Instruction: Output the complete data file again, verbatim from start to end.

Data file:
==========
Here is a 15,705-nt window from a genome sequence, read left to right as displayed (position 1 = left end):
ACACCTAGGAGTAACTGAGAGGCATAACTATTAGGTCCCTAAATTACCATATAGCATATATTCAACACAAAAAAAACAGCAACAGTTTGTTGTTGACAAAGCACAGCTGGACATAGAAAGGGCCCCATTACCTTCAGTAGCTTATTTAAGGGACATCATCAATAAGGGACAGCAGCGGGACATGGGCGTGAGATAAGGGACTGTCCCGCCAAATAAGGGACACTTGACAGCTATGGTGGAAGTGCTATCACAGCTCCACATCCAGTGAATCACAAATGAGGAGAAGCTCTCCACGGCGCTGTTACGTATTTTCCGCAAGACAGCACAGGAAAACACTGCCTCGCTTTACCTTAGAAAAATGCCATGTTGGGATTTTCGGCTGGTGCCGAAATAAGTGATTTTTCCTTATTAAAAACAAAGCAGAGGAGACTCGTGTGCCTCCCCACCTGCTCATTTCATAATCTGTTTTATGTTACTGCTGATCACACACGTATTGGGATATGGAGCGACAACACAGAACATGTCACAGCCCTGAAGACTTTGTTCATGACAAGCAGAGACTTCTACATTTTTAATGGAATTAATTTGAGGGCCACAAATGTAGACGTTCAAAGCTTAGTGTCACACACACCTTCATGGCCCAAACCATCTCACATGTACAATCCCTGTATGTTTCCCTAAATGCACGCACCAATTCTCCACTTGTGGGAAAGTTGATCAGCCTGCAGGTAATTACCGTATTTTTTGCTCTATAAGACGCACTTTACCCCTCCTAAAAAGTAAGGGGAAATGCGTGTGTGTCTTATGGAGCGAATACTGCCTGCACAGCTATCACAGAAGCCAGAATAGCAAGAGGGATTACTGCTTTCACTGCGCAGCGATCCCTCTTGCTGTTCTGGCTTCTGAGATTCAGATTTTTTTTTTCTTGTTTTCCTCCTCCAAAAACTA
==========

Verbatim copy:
Here is a 15,705-nt window from a genome sequence, read left to right as displayed (position 1 = left end):
ACACCTAGGAGTAACTGAGAGGCATAACTATTAGGTCCCTAAATTACCATATAGCATATATTCAACACAAAAAAAACAGCAACAGTTTGTTGTTGACAAAGCACAGCTGGACATAGAAAGGGCCCCATTACCTTCAGTAGCTTATTTAAGGGACATCATCAATAAGGGACAGCAGCGGGACATGGGCGTGAGATAAGGGACTGTCCCGCCAAATAAGGGACACTTGACAGCTATGGTGGAAGTGCTATCACAGCTCCACATCCAGTGAATCACAAATGAGGAGAAGCTCTCCACGGCGCTGTTACGTATTTTCCGCAAGACAGCACAGGAAAACACTGCCTCGCTTTACCTTAGAAAAATGCCATGTTGGGATTTTCGGCTGGTGCCGAAATAAGTGATTTTTCCTTATTAAAAACAAAGCAGAGGAGACTCGTGTGCCTCCCCACCTGCTCATTTCATAATCTGTTTTATGTTACTGCTGATCACACACGTATTGGGATATGGAGCGACAACACAGAACATGTCACAGCCCTGAAGACTTTGTTCATGACAAGCAGAGACTTCTACATTTTTAATGGAATTAATTTGAGGGCCACAAATGTAGACGTTCAAAGCTTAGTGTCACACACACCTTCATGGCCCAAACCATCTCACATGTACAATCCCTGTATGTTTCCCTAAATGCACGCACCAATTCTCCACTTGTGGGAAAGTTGATCAGCCTGCAGGTAATTACCGTATTTTTTGCTCTATAAGACGCACTTTACCCCTCCTAAAAAGTAAGGGGAAATGCGTGTGTGTCTTATGGAGCGAATACTGCCTGCACAGCTATCACAGAAGCCAGAATAGCAAGAGGGATTACTGCTTTCACTGCGCAGCGATCCCTCTTGCTGTTCTGGCTTCTGAGATTCAGATTTTTTTTTTCTTGTTTTCCTCCTCCAAAAACTA